Smoking cannabis as a teen increases risk of depression and suicide as a young adult, says study

first_imgStuff 14 February 2019Family First Comment: “This group of cannabis users represents approximately 5 to 10 per cent of the adolescent population, with these individuals being at significantly increased risk of co-occurring mental health and substance use problems, as well as engaging in anti-social behaviour. Furthermore, individuals in this group will also display higher levels of risk-taking in general, and are more likely to leave school early.”Smoking cannabis as a teenager increases the risk of depression and suicide during young adulthood, according to a new study.Individual risk remains moderate to low, but because so many teens are smoking cannabis, there is potential for large numbers of young people to be affected, according to findings published in the JAMA Psychiatryjournal on Thursday.However the researchers, led by Gabriella Gobbi from McGill University, Canada, didn’t find a link between marijuana use and increased risk of anxiety.The team said their findings highlight the importance of efforts aimed at educating teenagers about the risks of using marijuana. “This is an important public health problem and concern, which should be properly addressed by health care policy,” they wrote.Cannabis is the world’s most widely used illicit drug, with 3.8% of the global population having used cannabis in the past year.Marijuana is commonly used by many teenagers worldwide, but not much has previously known about how that use might impact mood and risk of suicide later in life.For this review, the scientists analysed the combined the results of 11 studies with about 23,300 people and found marijuana use during adolescence before age 18 was associated with increased risk of depression and suicidal thoughts or attempts during young adulthood between the ages of 18 and 32.READ MORE: read more

Syracuse men’s soccer’s Miles Robinson to enter MLS SuperDraft, forgo last two years of eligibility at SU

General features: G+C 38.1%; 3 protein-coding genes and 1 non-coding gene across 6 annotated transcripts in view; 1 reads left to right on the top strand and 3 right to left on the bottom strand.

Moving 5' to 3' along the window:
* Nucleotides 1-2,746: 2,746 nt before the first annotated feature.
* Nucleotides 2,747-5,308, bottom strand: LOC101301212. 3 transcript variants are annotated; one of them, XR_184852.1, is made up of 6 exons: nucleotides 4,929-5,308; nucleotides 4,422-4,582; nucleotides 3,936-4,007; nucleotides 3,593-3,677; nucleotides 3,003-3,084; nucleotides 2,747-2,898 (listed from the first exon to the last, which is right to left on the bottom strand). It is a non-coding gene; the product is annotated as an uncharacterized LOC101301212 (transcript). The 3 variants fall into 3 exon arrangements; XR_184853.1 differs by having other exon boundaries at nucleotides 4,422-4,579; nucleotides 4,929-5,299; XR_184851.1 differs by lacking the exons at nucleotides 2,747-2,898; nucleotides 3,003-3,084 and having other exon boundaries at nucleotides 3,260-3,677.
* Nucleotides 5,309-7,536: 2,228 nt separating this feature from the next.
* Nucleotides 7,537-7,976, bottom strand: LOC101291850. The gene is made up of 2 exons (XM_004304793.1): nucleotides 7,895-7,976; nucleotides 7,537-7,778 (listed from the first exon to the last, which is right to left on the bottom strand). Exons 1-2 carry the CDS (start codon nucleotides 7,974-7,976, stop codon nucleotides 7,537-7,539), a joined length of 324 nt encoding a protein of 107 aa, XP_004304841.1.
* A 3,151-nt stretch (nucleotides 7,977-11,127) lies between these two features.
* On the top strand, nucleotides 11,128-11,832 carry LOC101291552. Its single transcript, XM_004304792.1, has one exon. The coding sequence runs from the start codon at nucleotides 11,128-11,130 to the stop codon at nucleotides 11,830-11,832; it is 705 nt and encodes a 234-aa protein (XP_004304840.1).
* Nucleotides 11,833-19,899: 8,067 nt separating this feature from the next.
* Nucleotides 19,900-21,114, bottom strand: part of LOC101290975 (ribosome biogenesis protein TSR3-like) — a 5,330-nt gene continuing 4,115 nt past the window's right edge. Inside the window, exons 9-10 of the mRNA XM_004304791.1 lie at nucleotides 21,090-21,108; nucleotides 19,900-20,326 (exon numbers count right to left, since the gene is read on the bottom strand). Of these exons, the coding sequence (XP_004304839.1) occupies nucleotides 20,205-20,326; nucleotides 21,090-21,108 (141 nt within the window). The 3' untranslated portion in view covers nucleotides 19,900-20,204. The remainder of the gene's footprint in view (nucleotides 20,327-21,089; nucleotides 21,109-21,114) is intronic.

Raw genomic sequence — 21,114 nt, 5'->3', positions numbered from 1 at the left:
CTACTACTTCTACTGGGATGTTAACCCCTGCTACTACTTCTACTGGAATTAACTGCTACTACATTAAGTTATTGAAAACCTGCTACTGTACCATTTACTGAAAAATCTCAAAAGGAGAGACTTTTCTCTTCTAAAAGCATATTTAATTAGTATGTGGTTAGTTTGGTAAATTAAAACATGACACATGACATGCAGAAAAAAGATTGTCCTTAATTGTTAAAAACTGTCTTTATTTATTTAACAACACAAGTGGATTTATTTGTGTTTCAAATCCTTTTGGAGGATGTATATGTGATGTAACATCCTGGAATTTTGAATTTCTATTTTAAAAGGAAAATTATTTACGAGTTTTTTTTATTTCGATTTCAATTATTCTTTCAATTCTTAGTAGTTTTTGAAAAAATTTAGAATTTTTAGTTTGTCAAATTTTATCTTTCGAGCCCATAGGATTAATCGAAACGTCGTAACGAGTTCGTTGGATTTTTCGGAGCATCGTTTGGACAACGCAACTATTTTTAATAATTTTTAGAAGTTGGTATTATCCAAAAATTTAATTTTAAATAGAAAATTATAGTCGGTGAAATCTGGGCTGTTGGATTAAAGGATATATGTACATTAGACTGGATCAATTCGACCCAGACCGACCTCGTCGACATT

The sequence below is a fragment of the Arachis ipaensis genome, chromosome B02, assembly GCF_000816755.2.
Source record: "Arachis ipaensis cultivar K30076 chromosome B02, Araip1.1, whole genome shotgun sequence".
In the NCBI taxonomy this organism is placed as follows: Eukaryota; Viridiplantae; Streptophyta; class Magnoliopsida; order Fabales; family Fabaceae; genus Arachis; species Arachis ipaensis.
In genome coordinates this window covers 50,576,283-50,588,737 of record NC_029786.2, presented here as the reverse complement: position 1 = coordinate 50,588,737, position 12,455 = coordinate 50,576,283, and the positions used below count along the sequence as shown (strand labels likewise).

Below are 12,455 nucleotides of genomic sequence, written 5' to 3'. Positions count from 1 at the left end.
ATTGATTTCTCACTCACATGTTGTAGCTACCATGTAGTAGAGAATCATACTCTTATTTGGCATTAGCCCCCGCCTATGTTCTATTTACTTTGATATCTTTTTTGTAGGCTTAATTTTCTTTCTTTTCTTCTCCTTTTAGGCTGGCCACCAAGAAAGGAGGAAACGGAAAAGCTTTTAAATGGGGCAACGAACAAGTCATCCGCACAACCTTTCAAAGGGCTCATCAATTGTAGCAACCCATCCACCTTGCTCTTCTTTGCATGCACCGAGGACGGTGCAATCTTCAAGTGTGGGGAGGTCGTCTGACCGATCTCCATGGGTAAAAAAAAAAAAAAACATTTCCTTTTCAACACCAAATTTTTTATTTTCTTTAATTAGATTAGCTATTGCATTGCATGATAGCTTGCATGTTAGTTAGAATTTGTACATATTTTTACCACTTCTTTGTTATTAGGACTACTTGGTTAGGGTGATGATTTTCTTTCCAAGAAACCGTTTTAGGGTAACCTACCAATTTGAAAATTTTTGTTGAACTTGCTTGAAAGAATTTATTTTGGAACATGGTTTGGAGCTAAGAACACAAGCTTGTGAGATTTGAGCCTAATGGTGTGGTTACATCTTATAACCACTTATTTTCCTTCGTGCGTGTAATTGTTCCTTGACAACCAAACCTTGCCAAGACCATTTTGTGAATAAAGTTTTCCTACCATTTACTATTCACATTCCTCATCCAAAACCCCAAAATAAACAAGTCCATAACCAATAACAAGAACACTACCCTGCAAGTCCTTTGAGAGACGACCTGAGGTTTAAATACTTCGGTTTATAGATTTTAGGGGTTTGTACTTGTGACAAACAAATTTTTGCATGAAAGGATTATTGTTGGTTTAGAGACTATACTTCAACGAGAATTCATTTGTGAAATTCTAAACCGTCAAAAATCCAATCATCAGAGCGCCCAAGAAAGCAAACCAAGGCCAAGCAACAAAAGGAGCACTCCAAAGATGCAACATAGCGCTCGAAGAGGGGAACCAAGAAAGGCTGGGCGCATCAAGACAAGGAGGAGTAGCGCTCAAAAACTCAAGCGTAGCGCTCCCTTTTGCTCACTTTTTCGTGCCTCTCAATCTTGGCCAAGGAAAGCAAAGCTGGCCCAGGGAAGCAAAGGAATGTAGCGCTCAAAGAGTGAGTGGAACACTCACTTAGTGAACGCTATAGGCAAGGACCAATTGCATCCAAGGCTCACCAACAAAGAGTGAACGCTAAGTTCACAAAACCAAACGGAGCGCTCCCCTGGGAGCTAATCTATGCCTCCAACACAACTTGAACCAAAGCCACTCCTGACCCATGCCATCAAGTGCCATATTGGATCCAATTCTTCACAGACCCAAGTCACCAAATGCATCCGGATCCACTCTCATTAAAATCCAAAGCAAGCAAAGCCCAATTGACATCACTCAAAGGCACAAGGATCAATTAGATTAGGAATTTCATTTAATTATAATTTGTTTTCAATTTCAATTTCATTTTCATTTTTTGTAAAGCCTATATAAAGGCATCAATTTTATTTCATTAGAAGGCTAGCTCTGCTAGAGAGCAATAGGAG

first_img Published on January 4, 2017 at 2:28 pm Contact Matt: | @matt_schneidman Syracuse defender Miles Robinson will forgo his final two seasons of college eligibility and enter the 2017 Major League Soccer SuperDraft, the MLS announced Wednesday afternoon.Robinson signed a Generation Adidas contract, which is offered to a select number of underclassmen that are projected to be taken in the beginning of each draft.The sophomore becomes the youngest of four SU players to leave school early for the MLS, joining Alex Bono, Ben Polk and Julian Buescher. Bono left after the 2014 season, his junior year, and Buescher (then a 22-year-old sophomore) and Polk (then a junior) left after the 2015 season.Tony D. Curtis | Staff PhotographerAdvertisementThis is placeholder textRobinson was named the ACC Defensive Player of the Year and a semifinalist for the MAC Hermann Trophy, college soccer’s top individual award. He was also a First-Team All-American. He led Syracuse to an appearance to the Sweet Sixteen, anchoring a defense that posted 11 shutouts. Robinson missed two games in the middle of the season after being called up the the Under-20 U.S. National Team for a tournament in Manchester, England.Bono was chosen sixth in the 2015 MLS Draft by Toronto F.C. Buescher was taken 11th overall by D.C. United last year and Polk went 20th overall to the Portland Timbers. Robinson is projected to go third overall to the Chicago Fire in Top Drawer Soccer’s latest mock draft.From Jan. 8-12, Syracuse senior forward Chris Nanco will partake in a player combine held by the MLS. He was one of 53 Division I players to receive an invitation.The 2017 MLS Draft begins on Jan. 13. Comments Facebook Twitter Google+last_img read more